Analysis of elements in urine provides diagnostic information on potentially toxic elements such as lead, mercury, cadmium, nickel, beryllium, arsenic and aluminum, and assessment of the efficiency of renal reabsorption of essential elements such as magnesium, calcium, sodium and potassium.

Urine element analysis is an invaluable tool for the diagnosis or confirmation of toxic element burden and monitoring of detoxification therapy.

How do you prepare for the Post Provocation Urine Element Testing?

It is recommended to do this test early in the morning as soon as you wake up. Completely empty the bladder before doing this test. Do not eat 1 hour prior to the testing. You may only drink a few amounts of water. Avoid taking vitamin and mineral supplements for more accurate results

How does it feel? How long will it take?

The chelating agents (Captomer) may be administered orally to provoke urinary levels of elements. If administered intravenously, you may feel nothing at all from the needle while chelating agents are being given or you may feel a quick sting or pinch depending on your sensitivity to pain. Administration of chelating agents will only last for a few minutes. However, collection of the urine sample will be done over the next six to 24 hours depending on your physician’s recommendations.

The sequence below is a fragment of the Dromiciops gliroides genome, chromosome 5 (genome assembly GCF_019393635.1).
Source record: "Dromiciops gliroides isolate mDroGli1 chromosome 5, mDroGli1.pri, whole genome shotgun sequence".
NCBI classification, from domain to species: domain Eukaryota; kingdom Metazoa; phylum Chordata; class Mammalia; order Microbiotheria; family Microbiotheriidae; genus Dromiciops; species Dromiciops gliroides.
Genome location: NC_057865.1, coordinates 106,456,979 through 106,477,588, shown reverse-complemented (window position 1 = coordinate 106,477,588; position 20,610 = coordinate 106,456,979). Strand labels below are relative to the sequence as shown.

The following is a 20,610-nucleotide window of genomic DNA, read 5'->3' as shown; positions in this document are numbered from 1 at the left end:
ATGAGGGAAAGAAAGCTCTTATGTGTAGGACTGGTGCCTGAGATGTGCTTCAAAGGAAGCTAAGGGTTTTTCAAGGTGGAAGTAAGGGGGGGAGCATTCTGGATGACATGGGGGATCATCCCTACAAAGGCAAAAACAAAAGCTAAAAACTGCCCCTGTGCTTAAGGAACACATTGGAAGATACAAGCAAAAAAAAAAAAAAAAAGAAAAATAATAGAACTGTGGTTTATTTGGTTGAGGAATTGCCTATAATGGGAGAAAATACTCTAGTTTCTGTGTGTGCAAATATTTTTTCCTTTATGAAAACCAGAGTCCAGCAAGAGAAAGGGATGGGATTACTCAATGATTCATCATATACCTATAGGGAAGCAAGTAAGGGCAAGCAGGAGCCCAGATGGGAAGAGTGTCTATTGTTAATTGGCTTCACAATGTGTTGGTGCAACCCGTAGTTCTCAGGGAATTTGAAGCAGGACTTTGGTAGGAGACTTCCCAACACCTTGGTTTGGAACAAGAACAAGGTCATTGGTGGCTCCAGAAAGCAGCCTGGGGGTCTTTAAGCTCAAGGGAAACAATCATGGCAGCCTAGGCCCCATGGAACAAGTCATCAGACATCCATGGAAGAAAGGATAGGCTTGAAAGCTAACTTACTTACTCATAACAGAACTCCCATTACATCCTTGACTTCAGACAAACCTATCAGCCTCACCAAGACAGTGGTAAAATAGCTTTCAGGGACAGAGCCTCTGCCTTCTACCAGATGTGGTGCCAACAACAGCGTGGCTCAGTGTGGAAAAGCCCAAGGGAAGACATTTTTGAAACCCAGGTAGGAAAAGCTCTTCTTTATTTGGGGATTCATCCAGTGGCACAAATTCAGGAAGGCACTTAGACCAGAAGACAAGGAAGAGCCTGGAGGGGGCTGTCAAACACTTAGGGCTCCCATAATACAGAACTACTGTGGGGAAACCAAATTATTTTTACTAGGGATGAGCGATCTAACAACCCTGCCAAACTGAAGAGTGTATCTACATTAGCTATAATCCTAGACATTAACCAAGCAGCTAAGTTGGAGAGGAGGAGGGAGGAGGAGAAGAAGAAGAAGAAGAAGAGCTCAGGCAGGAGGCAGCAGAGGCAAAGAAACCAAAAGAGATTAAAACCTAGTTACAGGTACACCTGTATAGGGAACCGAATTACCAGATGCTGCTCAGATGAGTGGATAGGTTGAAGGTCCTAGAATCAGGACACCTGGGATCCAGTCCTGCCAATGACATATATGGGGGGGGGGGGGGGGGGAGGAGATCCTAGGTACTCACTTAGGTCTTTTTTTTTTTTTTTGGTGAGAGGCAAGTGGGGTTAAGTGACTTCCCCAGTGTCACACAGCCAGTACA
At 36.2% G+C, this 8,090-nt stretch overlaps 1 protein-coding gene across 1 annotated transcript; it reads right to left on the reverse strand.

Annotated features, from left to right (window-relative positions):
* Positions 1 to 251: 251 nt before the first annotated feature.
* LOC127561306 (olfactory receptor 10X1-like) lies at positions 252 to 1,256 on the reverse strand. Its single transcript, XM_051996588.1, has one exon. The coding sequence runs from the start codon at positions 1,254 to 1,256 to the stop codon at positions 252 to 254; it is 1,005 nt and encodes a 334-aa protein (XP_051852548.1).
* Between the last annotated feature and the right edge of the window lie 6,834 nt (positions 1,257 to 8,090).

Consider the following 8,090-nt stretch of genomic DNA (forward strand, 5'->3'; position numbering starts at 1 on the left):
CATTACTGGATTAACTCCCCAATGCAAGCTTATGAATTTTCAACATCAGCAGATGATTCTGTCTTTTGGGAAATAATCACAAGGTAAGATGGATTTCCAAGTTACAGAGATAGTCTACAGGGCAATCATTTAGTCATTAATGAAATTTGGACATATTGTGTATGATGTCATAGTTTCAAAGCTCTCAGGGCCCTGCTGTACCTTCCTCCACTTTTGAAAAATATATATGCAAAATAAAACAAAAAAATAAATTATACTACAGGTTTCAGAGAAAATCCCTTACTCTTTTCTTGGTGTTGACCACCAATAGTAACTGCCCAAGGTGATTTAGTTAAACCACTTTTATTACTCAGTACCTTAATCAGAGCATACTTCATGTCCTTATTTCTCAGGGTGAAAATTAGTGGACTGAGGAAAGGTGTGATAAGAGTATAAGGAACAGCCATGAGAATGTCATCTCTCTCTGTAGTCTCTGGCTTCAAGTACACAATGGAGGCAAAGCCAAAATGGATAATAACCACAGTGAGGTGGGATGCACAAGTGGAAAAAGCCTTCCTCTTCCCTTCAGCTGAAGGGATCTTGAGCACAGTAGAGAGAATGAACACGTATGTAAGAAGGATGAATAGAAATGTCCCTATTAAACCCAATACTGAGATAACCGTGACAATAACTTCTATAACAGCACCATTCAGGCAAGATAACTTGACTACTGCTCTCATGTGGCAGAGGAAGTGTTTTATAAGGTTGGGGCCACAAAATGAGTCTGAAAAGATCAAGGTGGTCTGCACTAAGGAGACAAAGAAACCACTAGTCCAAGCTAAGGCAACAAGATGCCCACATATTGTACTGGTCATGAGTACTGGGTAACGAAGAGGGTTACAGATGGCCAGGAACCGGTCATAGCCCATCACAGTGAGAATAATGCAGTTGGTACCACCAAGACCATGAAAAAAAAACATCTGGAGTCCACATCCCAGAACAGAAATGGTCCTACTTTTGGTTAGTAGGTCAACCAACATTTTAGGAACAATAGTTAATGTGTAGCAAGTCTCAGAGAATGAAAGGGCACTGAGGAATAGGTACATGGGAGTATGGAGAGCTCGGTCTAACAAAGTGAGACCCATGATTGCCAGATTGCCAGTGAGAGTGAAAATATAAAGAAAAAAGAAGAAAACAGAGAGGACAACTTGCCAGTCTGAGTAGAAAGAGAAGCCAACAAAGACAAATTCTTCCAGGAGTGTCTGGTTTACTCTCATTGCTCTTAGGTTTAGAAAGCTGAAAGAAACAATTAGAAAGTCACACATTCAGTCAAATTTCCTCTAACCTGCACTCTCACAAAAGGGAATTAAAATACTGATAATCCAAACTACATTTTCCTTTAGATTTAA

Expected effects after the test:

This test is painless and simple. Normally, you will not feel any side effects after the test.

Special instructions after the test:

If chelating agents were administered intravenously, cover the needle site with a bandage and apply pressure on it for several minutes. If the site becomes swollen, do warm compresses few times a day.

For the next six hours, you may only drink 0.5-1.5 liters of water. You may only eat one hour after administration of chelating agents.

You will be given a container that will be used for collecting your urine sample over the next six to 24 hours. Follow instructions given to you on how to seal and transport the urine sample. Be careful not to contaminate the urine sample.